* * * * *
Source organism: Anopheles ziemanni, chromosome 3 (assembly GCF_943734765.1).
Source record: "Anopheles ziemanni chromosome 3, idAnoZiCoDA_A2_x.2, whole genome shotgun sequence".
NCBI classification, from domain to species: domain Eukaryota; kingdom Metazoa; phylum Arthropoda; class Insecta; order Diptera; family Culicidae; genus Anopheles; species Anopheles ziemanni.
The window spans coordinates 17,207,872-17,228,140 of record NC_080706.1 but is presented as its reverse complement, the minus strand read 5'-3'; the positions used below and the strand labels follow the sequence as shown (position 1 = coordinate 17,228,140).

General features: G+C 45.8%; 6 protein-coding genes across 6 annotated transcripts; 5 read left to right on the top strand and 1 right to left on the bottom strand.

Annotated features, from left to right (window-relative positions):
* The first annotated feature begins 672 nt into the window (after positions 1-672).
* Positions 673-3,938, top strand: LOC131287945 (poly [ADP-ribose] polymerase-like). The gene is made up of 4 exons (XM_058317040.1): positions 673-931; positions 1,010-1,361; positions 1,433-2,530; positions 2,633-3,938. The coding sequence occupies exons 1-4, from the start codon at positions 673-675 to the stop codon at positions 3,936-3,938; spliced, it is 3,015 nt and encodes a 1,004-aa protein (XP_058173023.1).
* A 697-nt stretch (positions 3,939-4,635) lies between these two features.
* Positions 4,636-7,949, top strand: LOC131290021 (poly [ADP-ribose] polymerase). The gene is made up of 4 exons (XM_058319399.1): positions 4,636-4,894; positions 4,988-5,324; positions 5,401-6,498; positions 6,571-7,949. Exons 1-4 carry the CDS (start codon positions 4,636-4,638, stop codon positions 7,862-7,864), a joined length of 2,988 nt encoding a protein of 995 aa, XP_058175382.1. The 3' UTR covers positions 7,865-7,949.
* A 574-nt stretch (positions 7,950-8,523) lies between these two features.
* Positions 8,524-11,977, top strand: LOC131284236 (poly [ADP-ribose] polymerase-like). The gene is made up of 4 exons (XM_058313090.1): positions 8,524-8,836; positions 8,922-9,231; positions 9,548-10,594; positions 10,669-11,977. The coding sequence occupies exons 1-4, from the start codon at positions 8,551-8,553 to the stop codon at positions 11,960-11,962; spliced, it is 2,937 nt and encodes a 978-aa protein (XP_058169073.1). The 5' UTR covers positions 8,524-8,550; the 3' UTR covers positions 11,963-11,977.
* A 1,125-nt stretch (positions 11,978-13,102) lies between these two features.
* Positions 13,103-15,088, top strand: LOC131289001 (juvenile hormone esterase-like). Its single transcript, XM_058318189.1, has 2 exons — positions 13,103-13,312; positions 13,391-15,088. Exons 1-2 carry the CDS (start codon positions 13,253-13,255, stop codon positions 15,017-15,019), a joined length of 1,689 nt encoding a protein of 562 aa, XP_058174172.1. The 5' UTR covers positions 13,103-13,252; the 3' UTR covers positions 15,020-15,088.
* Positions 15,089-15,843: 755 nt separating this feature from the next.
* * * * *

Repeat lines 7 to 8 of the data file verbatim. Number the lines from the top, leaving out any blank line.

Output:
* The first annotated feature begins 672 nt into the window (after positions 1-672).
* Positions 673-3,938, top strand: LOC131287945 (poly [ADP-ribose] polymerase-like). The gene is made up of 4 exons (XM_058317040.1): positions 673-931; positions 1,010-1,361; positions 1,433-2,530; positions 2,633-3,938. The coding sequence occupies exons 1-4, from the start codon at positions 673-675 to the stop codon at positions 3,936-3,938; spliced, it is 3,015 nt and encodes a 1,004-aa protein (XP_058173023.1).